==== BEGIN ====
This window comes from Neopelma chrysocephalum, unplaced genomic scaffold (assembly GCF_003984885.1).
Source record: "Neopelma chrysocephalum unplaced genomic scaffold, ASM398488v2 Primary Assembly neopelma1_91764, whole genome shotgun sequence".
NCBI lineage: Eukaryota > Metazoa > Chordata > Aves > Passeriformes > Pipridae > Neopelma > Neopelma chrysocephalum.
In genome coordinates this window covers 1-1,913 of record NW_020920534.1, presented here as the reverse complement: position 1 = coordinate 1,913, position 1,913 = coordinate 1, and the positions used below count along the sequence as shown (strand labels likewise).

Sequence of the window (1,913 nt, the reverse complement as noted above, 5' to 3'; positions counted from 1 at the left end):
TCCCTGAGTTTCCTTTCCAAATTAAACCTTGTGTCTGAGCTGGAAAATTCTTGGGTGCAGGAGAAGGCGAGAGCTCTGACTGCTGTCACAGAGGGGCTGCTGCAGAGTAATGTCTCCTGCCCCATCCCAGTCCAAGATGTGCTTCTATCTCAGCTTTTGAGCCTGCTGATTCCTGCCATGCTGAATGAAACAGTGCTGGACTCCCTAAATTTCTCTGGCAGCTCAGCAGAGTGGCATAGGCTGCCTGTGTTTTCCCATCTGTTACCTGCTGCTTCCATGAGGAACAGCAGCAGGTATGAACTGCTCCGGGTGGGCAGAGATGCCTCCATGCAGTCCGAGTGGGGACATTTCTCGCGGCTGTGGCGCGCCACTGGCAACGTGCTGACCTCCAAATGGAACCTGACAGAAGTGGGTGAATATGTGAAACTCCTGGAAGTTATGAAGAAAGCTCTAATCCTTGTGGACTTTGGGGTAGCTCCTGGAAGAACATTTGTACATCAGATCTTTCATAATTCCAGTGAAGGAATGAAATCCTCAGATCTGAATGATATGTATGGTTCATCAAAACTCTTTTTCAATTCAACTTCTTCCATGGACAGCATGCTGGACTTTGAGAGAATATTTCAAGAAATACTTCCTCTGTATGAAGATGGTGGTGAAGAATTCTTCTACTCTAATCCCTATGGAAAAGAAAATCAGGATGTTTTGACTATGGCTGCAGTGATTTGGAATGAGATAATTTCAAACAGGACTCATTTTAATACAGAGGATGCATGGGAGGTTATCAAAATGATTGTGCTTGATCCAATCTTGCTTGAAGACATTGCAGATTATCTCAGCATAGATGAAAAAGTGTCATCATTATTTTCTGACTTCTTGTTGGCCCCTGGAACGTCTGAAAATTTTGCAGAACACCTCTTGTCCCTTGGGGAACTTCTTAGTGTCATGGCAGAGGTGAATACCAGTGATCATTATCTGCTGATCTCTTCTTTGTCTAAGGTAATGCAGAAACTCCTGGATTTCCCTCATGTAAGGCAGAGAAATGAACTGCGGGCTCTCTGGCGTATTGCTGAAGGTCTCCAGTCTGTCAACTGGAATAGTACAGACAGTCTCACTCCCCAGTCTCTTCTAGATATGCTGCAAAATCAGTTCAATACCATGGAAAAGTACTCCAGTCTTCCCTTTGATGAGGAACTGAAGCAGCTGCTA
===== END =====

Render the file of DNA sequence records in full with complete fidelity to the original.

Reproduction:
This window comes from Neopelma chrysocephalum, unplaced genomic scaffold (assembly GCF_003984885.1).
Source record: "Neopelma chrysocephalum unplaced genomic scaffold, ASM398488v2 Primary Assembly neopelma1_91764, whole genome shotgun sequence".
NCBI lineage: Eukaryota > Metazoa > Chordata > Aves > Passeriformes > Pipridae > Neopelma > Neopelma chrysocephalum.
In genome coordinates this window covers 1-1,913 of record NW_020920534.1, presented here as the reverse complement: position 1 = coordinate 1,913, position 1,913 = coordinate 1, and the positions used below count along the sequence as shown (strand labels likewise).

Sequence of the window (1,913 nt, the reverse complement as noted above, 5' to 3'; positions counted from 1 at the left end):
TCCCTGAGTTTCCTTTCCAAATTAAACCTTGTGTCTGAGCTGGAAAATTCTTGGGTGCAGGAGAAGGCGAGAGCTCTGACTGCTGTCACAGAGGGGCTGCTGCAGAGTAATGTCTCCTGCCCCATCCCAGTCCAAGATGTGCTTCTATCTCAGCTTTTGAGCCTGCTGATTCCTGCCATGCTGAATGAAACAGTGCTGGACTCCCTAAATTTCTCTGGCAGCTCAGCAGAGTGGCATAGGCTGCCTGTGTTTTCCCATCTGTTACCTGCTGCTTCCATGAGGAACAGCAGCAGGTATGAACTGCTCCGGGTGGGCAGAGATGCCTCCATGCAGTCCGAGTGGGGACATTTCTCGCGGCTGTGGCGCGCCACTGGCAACGTGCTGACCTCCAAATGGAACCTGACAGAAGTGGGTGAATATGTGAAACTCCTGGAAGTTATGAAGAAAGCTCTAATCCTTGTGGACTTTGGGGTAGCTCCTGGAAGAACATTTGTACATCAGATCTTTCATAATTCCAGTGAAGGAATGAAATCCTCAGATCTGAATGATATGTATGGTTCATCAAAACTCTTTTTCAATTCAACTTCTTCCATGGACAGCATGCTGGACTTTGAGAGAATATTTCAAGAAATACTTCCTCTGTATGAAGATGGTGGTGAAGAATTCTTCTACTCTAATCCCTATGGAAAAGAAAATCAGGATGTTTTGACTATGGCTGCAGTGATTTGGAATGAGATAATTTCAAACAGGACTCATTTTAATACAGAGGATGCATGGGAGGTTATCAAAATGATTGTGCTTGATCCAATCTTGCTTGAAGACATTGCAGATTATCTCAGCATAGATGAAAAAGTGTCATCATTATTTTCTGACTTCTTGTTGGCCCCTGGAACGTCTGAAAATTTTGCAGAACACCTCTTGTCCCTTGGGGAACTTCTTAGTGTCATGGCAGAGGTGAATACCAGTGATCATTATCTGCTGATCTCTTCTTTGTCTAAGGTAATGCAGAAACTCCTGGATTTCCCTCATGTAAGGCAGAGAAATGAACTGCGGGCTCTCTGGCGTATTGCTGAAGGTCTCCAGTCTGTCAACTGGAATAGTACAGACAGTCTCACTCCCCAGTCTCTTCTAGATATGCTGCAAAATCAGTTCAATACCATGGAAAAGTACTCCAGTCTTCCCTTTGATGAGGAACTGAAGCAGCTGCTA